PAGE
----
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Apple issues advice after Nanos overheated

It reveals Nanos affected by battery fault

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Apple have a good range of media PCs

Software giant Apple has admitted that iPod Nano music players sold in 2005 and 2006 can overheat, fail and deform because of a battery defect traced to a single supplier.

The company said the overheating fault was rare – affecting a small number of first-generation Nanos – and other Nano models were unaffected. It said that customers with a machine sold in the relevant time period could contact Apple.

Responding to questions from Which?, Apple said it was unable to confirm whether any of the affected Nanos had been sold in the UK.


Earlier this week a statement by the Japanese government that it was investigating a possible battery defect in the first-generation iPod Nano.

The Ministry of Economy, Trade and Industry said that it had received three reports of iPod Nano models overheating, two in Tokyo and one in Kanagawa Prefecture (state) near Tokyo.

The problem machines overheated, sending out sparks in one case, and scorching nearby paper and a woven straw mat in the other cases, a government spokesman said.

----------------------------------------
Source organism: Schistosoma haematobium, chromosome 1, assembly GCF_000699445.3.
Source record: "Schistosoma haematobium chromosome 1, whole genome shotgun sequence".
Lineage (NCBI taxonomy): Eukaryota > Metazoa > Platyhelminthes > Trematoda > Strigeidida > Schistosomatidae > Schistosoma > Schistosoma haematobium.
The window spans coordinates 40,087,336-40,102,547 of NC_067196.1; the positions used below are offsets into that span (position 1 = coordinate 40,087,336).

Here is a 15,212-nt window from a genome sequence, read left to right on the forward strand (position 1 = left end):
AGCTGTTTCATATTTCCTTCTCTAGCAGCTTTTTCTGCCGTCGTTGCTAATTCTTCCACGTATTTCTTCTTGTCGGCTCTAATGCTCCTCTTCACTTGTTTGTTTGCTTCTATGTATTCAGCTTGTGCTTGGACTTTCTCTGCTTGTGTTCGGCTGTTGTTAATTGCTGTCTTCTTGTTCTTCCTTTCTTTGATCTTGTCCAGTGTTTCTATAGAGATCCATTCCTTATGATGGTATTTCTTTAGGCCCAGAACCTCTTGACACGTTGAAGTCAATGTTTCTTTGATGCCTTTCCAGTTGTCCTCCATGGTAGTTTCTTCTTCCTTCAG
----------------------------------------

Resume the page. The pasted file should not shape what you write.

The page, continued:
Apple said such problems were extremely rare, at ‘less than 0.001% of the first-generation iPod Nano’ models sold.

The company added: ‘There have been no reports of serious injuries or property damage, and no reports of incidents for any other iPod Nano model.’

Any customers worried about their iPod Nano devices, sold between September 2005 and December 2006, should contact AppleCare services, it said.

In the UK, the number for AppleCare is 0870 8760753.


The Japanese government has been working with Apple to investigate the cause of the problem, and a defect in the lithium-ion battery had been suspected. The iPods overheated while they were being recharged, according to the ministry reports.

Lithium-ion batteries have been blamed for a series of blazes in laptops that have resulted in massive global recalls.

Apple’s iPod players are extremely popular in Japan and coveted as fashion items although Japanese manufacturers produce a host of iPod rivals.

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